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Translator Agreement Clause
Thread poster: Caroline Grenache

Caroline Grenache  Identity Verified
Local time: 13:00
English to French
+ ...
Apr 11, 2013

Good morning fellow translators,

I have received a Translator Agreement from an agency I had sent my resume to and wanted to get you thoughts on one of the clauses. Basically, it explains that the agency has an LQA system in place (great), that they have the translations evaluated by an independent reviewer (excellent) and that translators are given the opportunity to question or comment the score sheets (everything fine so far).

Then we get to the next paragraph:

« XXX expects quality at source and we expect our Vendor Partners to achieve the XXX required quality, without intervention by XXX. Therefore as advised, XXX may charge back to the supplier to accommodate the cost of scorecard completed, which fails (following arbitration) the XXX required pass level of 99.5%. Charge back rates are set on the basis of failure percentage.

Scorecard result - 99% to 99.49% - $25
Scorecard result - 98% to 98.99% - $35
Scorecard result - Below 98% - $50

If a score card is still a fail after arbitration and there is still disagreement between the translation vendor partner and the reviewer, XXX can initiate an independent third party review. If the score card is still a fail, the cost of the 3rd party arbitration will be assigned to the translation vendor partner, as well as the cost of the failed score card. »

Has anybody ever come across similar terms? I have not so far and was wondering if this was common practice. I have to say that I am not very comfortable with such terms, not because I doubt the quality of my translations but simply because I do not feel that the cost of an agency's LQA process should be incurred by translators. This is a very reputable translation agency with an excellent BB record.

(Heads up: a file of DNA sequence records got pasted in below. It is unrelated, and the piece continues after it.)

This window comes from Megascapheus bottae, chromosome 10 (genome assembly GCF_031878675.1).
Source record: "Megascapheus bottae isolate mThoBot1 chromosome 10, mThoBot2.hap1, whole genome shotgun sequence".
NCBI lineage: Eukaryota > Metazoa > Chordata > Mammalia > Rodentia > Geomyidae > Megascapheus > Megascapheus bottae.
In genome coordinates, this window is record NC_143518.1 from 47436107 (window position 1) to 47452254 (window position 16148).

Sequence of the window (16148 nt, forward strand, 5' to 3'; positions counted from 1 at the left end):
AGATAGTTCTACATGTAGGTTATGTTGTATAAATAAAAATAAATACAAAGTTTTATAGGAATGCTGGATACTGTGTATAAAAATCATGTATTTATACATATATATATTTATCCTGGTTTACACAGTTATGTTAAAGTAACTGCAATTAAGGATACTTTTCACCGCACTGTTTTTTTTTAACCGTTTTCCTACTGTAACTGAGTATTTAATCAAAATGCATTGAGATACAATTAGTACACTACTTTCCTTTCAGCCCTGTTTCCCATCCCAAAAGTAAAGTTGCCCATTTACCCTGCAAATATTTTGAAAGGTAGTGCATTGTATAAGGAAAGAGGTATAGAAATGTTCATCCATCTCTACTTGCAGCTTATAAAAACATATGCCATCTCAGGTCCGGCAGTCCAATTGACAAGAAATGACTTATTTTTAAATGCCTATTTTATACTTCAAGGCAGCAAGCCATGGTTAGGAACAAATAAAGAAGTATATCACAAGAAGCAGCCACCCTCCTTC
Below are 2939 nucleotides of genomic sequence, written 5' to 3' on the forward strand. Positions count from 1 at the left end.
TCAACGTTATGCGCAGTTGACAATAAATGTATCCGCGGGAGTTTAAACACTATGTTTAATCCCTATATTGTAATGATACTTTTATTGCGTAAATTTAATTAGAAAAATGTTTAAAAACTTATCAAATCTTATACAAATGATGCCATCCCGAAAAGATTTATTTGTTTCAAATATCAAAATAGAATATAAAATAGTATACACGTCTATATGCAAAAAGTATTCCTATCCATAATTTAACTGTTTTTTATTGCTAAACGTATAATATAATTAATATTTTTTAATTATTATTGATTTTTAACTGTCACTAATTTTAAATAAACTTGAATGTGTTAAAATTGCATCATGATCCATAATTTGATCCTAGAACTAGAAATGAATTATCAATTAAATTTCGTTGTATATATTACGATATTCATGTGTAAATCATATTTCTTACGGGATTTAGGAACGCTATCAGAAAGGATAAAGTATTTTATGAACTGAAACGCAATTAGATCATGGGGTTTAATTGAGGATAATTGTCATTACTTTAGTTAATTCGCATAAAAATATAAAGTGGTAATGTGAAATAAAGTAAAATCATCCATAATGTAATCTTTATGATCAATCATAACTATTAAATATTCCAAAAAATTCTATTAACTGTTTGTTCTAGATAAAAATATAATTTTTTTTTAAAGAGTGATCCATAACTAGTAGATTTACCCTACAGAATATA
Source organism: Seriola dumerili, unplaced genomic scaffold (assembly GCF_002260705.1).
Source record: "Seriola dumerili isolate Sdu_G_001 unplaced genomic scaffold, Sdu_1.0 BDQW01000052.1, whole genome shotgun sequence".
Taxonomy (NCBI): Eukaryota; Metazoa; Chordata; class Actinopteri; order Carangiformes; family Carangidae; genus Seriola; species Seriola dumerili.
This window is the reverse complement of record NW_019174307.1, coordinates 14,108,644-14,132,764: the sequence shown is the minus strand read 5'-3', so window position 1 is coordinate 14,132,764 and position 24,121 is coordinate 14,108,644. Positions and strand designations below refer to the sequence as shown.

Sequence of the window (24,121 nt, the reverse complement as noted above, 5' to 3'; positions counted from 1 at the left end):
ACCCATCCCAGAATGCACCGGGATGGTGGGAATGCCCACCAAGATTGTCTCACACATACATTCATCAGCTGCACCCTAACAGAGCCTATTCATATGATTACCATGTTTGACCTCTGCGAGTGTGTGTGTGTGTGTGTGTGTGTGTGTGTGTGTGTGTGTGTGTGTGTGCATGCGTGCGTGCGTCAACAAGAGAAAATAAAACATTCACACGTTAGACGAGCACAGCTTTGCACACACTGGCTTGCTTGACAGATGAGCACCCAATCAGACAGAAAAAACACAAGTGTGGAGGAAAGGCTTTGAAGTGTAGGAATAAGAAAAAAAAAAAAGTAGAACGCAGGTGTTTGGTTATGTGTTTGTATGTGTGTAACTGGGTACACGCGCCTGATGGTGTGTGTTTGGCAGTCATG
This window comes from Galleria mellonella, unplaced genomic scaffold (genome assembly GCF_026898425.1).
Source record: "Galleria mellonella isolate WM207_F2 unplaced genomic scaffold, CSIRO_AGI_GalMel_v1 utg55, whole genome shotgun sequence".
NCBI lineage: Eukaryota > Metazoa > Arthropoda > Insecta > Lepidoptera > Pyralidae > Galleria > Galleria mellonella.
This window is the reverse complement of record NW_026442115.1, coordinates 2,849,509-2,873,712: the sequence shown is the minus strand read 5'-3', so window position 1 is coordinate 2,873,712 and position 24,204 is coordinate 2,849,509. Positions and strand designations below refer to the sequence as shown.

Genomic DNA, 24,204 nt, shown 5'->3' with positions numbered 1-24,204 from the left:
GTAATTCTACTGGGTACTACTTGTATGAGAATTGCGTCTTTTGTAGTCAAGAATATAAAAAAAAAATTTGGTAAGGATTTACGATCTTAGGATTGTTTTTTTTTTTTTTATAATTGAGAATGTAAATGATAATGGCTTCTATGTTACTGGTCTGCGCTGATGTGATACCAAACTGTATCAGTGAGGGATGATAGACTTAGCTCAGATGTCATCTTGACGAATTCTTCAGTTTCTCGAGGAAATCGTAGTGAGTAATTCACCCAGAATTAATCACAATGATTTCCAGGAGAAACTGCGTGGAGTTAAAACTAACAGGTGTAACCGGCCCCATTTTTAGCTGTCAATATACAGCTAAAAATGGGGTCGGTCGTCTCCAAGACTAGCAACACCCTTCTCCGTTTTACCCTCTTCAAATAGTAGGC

Ay thoughts or feedback would be greatly appreciated.

Many thanks in advance!

Caroline Grenache

[Edited at 2013-04-11 15:25 GMT]


 

Tina Vonhof
Canada
Local time: 11:00
Member (2006)
Dutch to English
+ ...
Don't agree Apr 11, 2013

I would absolutely not agree to that. Point one, who does the scoring? Point two, if corrections are required after proofreading, you should always get a chance to correct them first. Producing a good translation is often the result of cooperation between the agency (PM, proofreaders) and the translator. This agreement seems to indicate a non-cooperative, punitive kind of relationship, not the kind of agency I would want to work for.

 

Sheila Wilson  Identity Verified
Spain
Local time: 18:00
Member (2007)
English
+ ...
I'd stay well away if I were you Apr 11, 2013

Caroline Grenache wrote:
This is a very reputable translation agency with an excellent BB record.

Very reputable or simply very large and with a lot of weight to throw around to impress those freelancers who don't realise they are business owners with specialist skills? We're all in business for profit, of course, but I don't think this agency is thinking of anything apart from increased profits for itself. "LQA" just happens to be yet another way of getting yet more profit from already-exploited "partners" (i.e. people working in the equivalent of sweat-shop conditions without even the benefits of an employee contract).icon_mad.gif

But maybe I'm just getting cynical in my dotage.icon_wink.gif

Edited for typo


[Edited at 2013-04-11 15:14 GMT]


 

Tomás Cano Binder, BA, CT  Identity Verified
Spain
Local time: 19:00
Member (2005)
English to Spanish
+ ...
Don't agree Apr 11, 2013

It is perfectly fine with me if my customers have LQA systems, their own scorecards about my performance, etc. etc., but if they are unhappy about my performance they should simply stop hiring my services. Is's so very simple!

I would not accept these conditions. They make things unnecessarily complicated, and put you in a situation in which you never know how much you will be paid for your work in the end. What I think is a good agency customer is a company whose vendor agreement is about a page long.

Let me bet: the rate they are offering is sub-standard (and I mean well under the rates for traslation as stated in proz.com, which are already rather low). Am I wrong here?


 

Caroline Grenache  Identity Verified
Local time: 13:00
English to French
+ ...
TOPIC STARTER
Rates not even discussed at this point Apr 11, 2013

Thank you all for your feedback,